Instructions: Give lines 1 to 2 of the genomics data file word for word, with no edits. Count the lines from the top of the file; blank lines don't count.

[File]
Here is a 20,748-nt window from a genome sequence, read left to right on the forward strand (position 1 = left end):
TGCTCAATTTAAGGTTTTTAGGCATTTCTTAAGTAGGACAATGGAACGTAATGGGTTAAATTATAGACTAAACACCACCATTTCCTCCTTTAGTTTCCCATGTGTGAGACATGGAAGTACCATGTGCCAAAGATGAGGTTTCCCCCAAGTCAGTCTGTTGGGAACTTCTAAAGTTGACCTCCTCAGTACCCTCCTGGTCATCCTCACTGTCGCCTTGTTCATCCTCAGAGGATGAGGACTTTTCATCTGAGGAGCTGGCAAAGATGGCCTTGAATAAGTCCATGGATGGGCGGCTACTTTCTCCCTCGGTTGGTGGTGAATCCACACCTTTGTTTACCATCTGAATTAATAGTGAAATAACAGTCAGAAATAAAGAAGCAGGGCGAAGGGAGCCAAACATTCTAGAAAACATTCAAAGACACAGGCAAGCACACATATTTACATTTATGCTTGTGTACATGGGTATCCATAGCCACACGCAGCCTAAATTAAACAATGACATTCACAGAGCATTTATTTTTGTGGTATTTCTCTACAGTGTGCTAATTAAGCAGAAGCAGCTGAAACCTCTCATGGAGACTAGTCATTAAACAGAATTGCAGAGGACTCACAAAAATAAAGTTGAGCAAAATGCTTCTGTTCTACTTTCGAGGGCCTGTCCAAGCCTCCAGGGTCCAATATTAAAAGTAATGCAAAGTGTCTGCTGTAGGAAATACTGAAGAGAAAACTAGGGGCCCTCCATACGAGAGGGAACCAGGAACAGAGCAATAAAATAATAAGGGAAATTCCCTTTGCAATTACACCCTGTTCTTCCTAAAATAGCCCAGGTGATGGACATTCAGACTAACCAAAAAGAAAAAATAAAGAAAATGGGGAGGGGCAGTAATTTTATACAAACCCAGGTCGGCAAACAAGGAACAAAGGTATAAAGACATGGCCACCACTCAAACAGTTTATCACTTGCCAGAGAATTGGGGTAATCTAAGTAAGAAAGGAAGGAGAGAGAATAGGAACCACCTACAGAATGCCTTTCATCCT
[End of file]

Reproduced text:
Here is a 20,748-nt window from a genome sequence, read left to right on the forward strand (position 1 = left end):
TGCTCAATTTAAGGTTTTTAGGCATTTCTTAAGTAGGACAATGGAACGTAATGGGTTAAATTATAGACTAAACACCACCATTTCCTCCTTTAGTTTCCCATGTGTGAGACATGGAAGTACCATGTGCCAAAGATGAGGTTTCCCCCAAGTCAGTCTGTTGGGAACTTCTAAAGTTGACCTCCTCAGTACCCTCCTGGTCATCCTCACTGTCGCCTTGTTCATCCTCAGAGGATGAGGACTTTTCATCTGAGGAGCTGGCAAAGATGGCCTTGAATAAGTCCATGGATGGGCGGCTACTTTCTCCCTCGGTTGGTGGTGAATCCACACCTTTGTTTACCATCTGAATTAATAGTGAAATAACAGTCAGAAATAAAGAAGCAGGGCGAAGGGAGCCAAACATTCTAGAAAACATTCAAAGACACAGGCAAGCACACATATTTACATTTATGCTTGTGTACATGGGTATCCATAGCCACACGCAGCCTAAATTAAACAATGACATTCACAGAGCATTTATTTTTGTGGTATTTCTCTACAGTGTGCTAATTAAGCAGAAGCAGCTGAAACCTCTCATGGAGACTAGTCATTAAACAGAATTGCAGAGGACTCACAAAAATAAAGTTGAGCAAAATGCTTCTGTTCTACTTTCGAGGGCCTGTCCAAGCCTCCAGGGTCCAATATTAAAAGTAATGCAAAGTGTCTGCTGTAGGAAATACTGAAGAGAAAACTAGGGGCCCTCCATACGAGAGGGAACCAGGAACAGAGCAATAAAATAATAAGGGAAATTCCCTTTGCAATTACACCCTGTTCTTCCTAAAATAGCCCAGGTGATGGACATTCAGACTAACCAAAAAGAAAAAATAAAGAAAATGGGGAGGGGCAGTAATTTTATACAAACCCAGGTCGGCAAACAAGGAACAAAGGTATAAAGACATGGCCACCACTCAAACAGTTTATCACTTGCCAGAGAATTGGGGTAATCTAAGTAAGAAAGGAAGGAGAGAGAATAGGAACCACCTACAGAATGCCTTTCATCCT